The Crush

Ask a winemaker about their favorite date on the wine calendar. Assuredly, Crush Day is the answer. Year-long vineyard thought and hard work have led to this critical milestone. Having come full cycle, wine creation begins anew with a new vintage. Excitement is in the air, a party may be in the works. But first, the crush. The crush is an all-encompassing term covering the harvest and preparing grapes for the next winemaking process phase, pressing and fermenting. 

Unless you have your own vines, there are a couple of approaches to sourcing fresh grapes. Finding and working with a local grape grower is preferred. The benefit of interacting with the grower, enabling you to discover and possibly have some control over the state and quality of the grapes, can’t be underestimated.

If access to a local grower is not feasible, the approach a greater majority of home winemakers pursue involves ordering grapes from a local winemaking retailer. A local retailer has the capability of ordering grapes in bulk from a produce wholesaler or grape grower.

While sourcing fresh fruit is seasonally tied to a harvest, another option involves procuring frozen grapes. They can also be ordered through a local winemaking retailer or from a producer found online during all times of the year.

The next step involves breaking down the harvested grape clusters via crushing (breaking the grape skins) and destemming (removing the stems). The result is must, which is then pressed and fermented during the next winemaking phase. Specialized equipment is preferably required for crushing/destemming. Since the equipment is a significant investment, renting a Crusher Destemmer may be possible through a local winemaking retailer. Plus, you can explore additional techniques for crushing/destemming.

There are subtle more advanced variations to crushing/destemming, employed by commercial and home winemakers alike. In particular, skipping the crush, and conducting a “whole cluster” press. This approach is used when a winemaker seeks certain desired flavor profiles specific to a grape varietal. Another variation involves removing all stems and decoupling the grape clusters, pressing and fermenting just the grapes.

Pressing and fermentation is the next step of the winemaking process, which can begin the same day or within a few days of the crush. Testing to affirm the Brix (sugar level), pH (acidity) and the TA to inform “the state” of the must or juice (sugar and acidity for example) are also conducted right after the crush. Find additional information about testing on the Testing topic block page.

Fresh Grape Packing Action for the Nation’s Home Winemakers (Lodi Wine)

Every mid-September through early October, one of the common sights in vineyards in Lodi is pickers loading grapes into 40-pound lug boxes. Next to the vines, the pickers weigh each lug box on scales in order to be as precise as possible. At the edge of the vineyards, on the side of the road, the lugs are then emptied into colorful wooden boxes by grape packers.


Testing the Must for Sugar Content, pH and TA (MoreWine!)

Before you add the yeast, you need to test the must to determine if any additions/corrections are needed. Very rarely will you get a grape that naturally has the required balance of acids, sugars, and pH necessary to create a harmonious wine. When one or more of these elements are out of their ideal ranges, the quality of the wine suffers.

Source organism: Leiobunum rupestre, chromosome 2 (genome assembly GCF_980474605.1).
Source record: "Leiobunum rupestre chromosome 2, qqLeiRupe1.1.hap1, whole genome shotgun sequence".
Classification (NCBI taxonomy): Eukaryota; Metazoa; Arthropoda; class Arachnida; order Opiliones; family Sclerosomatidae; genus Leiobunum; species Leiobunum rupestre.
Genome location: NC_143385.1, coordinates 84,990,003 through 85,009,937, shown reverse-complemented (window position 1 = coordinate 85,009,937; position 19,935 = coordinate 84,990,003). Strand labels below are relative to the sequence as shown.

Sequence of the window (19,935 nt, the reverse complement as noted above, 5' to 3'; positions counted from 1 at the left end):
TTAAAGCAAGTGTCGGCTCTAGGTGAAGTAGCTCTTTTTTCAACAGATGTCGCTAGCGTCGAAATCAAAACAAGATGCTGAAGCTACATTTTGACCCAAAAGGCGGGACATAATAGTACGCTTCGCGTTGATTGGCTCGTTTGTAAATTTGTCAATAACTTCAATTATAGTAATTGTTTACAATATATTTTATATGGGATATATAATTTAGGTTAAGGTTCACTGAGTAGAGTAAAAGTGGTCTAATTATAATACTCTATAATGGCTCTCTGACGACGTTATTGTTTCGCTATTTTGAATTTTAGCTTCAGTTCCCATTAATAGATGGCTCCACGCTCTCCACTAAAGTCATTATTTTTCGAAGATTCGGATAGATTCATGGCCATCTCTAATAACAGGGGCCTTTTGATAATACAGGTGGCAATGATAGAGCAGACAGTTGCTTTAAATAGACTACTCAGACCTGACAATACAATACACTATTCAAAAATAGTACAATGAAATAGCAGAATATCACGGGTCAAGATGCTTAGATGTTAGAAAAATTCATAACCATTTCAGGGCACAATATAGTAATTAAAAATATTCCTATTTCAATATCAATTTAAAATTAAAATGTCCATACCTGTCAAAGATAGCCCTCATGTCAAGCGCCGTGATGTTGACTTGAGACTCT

Sorting grapes

Harvest 101: The Basics of Crush Season (Wine Spectator)

Sports teams have playoffs. Students have finals. And for winegrowers, the big sink-or-swim moment—the event the whole year’s efforts have led up to—is harvest. The period culminating in grape crush begins when the grapes start to change color in mid to late summer. The actual picking of the grapes usually happens between August and November above the equator and February to April below.

The Crush is the First Step in Turning Grapes into Wine (VinePair)

Foot treading is anything but the homey, silly dance most drinkers imagine when they think of traditional grape-stomping rituals. In reality, foot treading is far more work than modern methods for crushing grapes, though it starts the winemaking process off as efficiently as more advanced and modern methods.

How to Harvest Quality Fruit (Western Agricultural Research Center – MSU)

Aim for harvesting on a cool, dry day, as dry grapes will store longer than wet grapes. There are a couple different harvesting tools to choose from. One option is to use sharp pruning shears/clippers (we prefer the more scissor-like trimmers with narrow tips) rather than pulling clusters by hand, as this will ensure you’re not damaging the vine or knocking off other clusters.

How To Crush Grapes And Why It’s Important! (AIH)

Crushing the wine grapes is a very straight forward process. All you do is burst the skin of each grape. This is necessary to release the juice. It also allows the yeast and enzymes into the grape to further break down the fiber and release even more juice along with flavor and body elements that will make up the character of the resulting wine.

Using a Grape Crusher Destemmer (The Home Winemaking Channel)

This is a Marchisio Manual Crusher Destemmer with a stainless hopper and grate. The grapes that we are running through it are old vine zinfandel from Lodi, California. The crusher destemmer has a mount for a motor but for anything under 500lbs it would not be necessary.

Monitoring and Adjusting pH (WineMaker)

I am always surprised at how many winemakers — new and experienced alike — still make wine with absolutely no concern for pH. It’s akin to never checking the engine oil in your car. Sooner or later, you’ll be left stranded by the side of the road, hood open, and smoke billowing from the engine . . . or with a case of spoiled wine.

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